Gender + Politics Media Round-Up: Week of April 30th

BLFF Team | May 5, 2023

Happy Friday! Welcome to our Media Round Up. Each week we’re collecting and sharing gender + politics stories. Here’s what caught our eye this week:


Meet 5 AAPI power players shaping politics and policy in America

Brakkton Booker, Politico

According to Politico, Asian American and Pacific Islanders are the fastest growing racial or ethnic group in the United States. In honor of AAPI Heritage Month, POLITICO is shining a light on AAPI Americans who are shaping the US political landscape. At the top of their list is Vice President Kamala Harris, for her work in the White House, and anticipated role in Biden’s reelection campaign.  

Read the full story here.


Colorado becomes the first state to ban controversial abortion pill reversals

Claire Cleveland, The 19th*

On April 14th, Colorado became the first state to ban abortion pill reversals after Governor Jared Polis signed a bill into law. The bill passed makes prescribing any drugs in a “deceptive” way medical misconduct, and reduces advertising by pregnancy resource centers, which do not offer abortions. Abortion pills are at the latest front in the debate over abortion since the overturn of Roe v. Wade in June 2022. 

Read the full story here


How Jill Biden helped Joe get to yes on running for reelection at 80

Eugene Daniels, Politico 

Four years ago, First Lady Jill Biden had reservations about her husband President Joe Biden making a bid for the White House. Now, First Lady Biden privately encouraged her husband to run again. She also gave him space to process the decision for himself, including, “… extensive deliberations, consideration of the burden it would place on his family, and a bit of classic Biden hemming and hawing.” Advisers to the Biden’s reelection campaign have envisioned a role for the First Lady, serving as a character witness for her family and a lifeline to suburban swing voters who can relate to her.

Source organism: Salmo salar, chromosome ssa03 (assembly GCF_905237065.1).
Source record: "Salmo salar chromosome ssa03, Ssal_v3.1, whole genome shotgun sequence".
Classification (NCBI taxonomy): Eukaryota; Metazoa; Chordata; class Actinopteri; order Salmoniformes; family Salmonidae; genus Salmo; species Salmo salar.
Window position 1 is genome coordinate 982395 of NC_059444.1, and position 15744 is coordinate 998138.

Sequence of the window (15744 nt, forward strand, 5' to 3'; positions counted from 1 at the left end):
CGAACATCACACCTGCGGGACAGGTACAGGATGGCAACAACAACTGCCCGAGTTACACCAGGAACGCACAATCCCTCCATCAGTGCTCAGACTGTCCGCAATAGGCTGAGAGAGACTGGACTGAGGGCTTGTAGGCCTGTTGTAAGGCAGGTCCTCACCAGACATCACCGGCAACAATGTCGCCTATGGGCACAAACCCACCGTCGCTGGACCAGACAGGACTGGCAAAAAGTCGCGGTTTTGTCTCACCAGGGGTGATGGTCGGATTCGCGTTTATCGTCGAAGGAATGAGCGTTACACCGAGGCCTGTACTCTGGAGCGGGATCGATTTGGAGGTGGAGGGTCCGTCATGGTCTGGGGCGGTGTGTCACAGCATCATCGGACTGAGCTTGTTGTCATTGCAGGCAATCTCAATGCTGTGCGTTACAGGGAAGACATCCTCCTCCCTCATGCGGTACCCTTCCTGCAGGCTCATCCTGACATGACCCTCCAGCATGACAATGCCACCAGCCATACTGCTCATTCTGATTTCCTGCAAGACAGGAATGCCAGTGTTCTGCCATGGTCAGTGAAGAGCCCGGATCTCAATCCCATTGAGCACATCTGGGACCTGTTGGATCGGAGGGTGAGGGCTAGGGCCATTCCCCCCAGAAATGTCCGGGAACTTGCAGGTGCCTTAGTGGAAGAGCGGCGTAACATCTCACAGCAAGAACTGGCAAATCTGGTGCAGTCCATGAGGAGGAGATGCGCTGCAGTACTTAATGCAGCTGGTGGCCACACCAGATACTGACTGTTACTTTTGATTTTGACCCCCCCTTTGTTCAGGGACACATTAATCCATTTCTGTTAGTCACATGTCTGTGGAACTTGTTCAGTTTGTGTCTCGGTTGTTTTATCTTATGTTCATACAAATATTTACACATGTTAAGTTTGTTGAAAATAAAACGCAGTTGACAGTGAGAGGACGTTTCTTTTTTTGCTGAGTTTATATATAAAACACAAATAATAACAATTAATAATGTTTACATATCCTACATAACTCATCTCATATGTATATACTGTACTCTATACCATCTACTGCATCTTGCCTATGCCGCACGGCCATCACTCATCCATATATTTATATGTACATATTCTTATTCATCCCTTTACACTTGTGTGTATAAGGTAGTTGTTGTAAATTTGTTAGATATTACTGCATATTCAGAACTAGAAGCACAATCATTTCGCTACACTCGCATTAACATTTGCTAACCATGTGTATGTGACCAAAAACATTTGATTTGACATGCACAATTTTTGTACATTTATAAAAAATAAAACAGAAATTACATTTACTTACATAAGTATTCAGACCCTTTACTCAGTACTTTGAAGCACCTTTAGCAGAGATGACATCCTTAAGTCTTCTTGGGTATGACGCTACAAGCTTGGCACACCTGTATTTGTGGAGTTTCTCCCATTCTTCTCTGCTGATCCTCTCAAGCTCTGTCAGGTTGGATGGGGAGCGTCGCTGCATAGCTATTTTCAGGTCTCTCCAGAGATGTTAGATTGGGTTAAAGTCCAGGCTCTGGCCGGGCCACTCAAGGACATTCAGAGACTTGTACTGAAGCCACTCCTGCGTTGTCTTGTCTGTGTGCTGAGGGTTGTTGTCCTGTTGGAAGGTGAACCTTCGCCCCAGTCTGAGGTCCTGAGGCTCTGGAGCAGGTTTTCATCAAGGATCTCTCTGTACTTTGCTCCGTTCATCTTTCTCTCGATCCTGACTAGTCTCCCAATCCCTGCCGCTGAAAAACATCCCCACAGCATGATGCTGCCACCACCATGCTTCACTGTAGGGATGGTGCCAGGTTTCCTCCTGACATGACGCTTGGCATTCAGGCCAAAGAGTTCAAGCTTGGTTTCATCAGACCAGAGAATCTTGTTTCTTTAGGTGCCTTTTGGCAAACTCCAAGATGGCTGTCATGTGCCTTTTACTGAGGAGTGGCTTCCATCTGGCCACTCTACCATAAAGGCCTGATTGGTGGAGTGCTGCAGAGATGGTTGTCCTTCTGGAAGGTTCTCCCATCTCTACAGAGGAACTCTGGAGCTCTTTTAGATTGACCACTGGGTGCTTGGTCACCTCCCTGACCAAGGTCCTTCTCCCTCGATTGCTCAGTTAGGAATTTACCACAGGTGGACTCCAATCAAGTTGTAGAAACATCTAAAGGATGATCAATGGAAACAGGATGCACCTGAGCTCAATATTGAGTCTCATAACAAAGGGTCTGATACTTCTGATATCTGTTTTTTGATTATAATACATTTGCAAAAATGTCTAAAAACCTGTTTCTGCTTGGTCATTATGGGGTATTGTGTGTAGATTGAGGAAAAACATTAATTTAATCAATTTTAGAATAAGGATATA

Read the full story here


Trans and nonbinary students have long had a place at women’s colleges. Here’s what they want you to know

Elizabeth Wolfe, CNN

In 2013, Smith College denied admission to Asian American trans woman, Calliope Wong. That action led to a wave of on-campus activism that caused several women’s colleges to reconsider policies addressing trans and nonbinary prospective students. Since then, nearly all of the women’s colleges in the United States have opened their admissions to trans women, while less than a third have adopted policies open to trans men. Another change in the effort to be more inclusive is that official communications like “women’s colleges” have voluntarily adopted the term “historically women’s college.” 

Read the full story here


The surge in women CEOs is no coincidence

Stephanie Mehta, Fast Company

According to Fast Company, in Q1 of 2023, 32% of new CEOs were women – a record high. Mehta speculates on why we’ve seen this rise in women’s leadership. One reason she points to is women in existing high ranking positions are proving their chops, and ascending to CEO roles. (See our recent Lt. Governor research, Second in Command, to learn more about this trend in the political sphere!) Another reason she cites is that companies have seen women prove themselves extremely capable to handle the unexpected and navigate new challenges.

Read the full story here.

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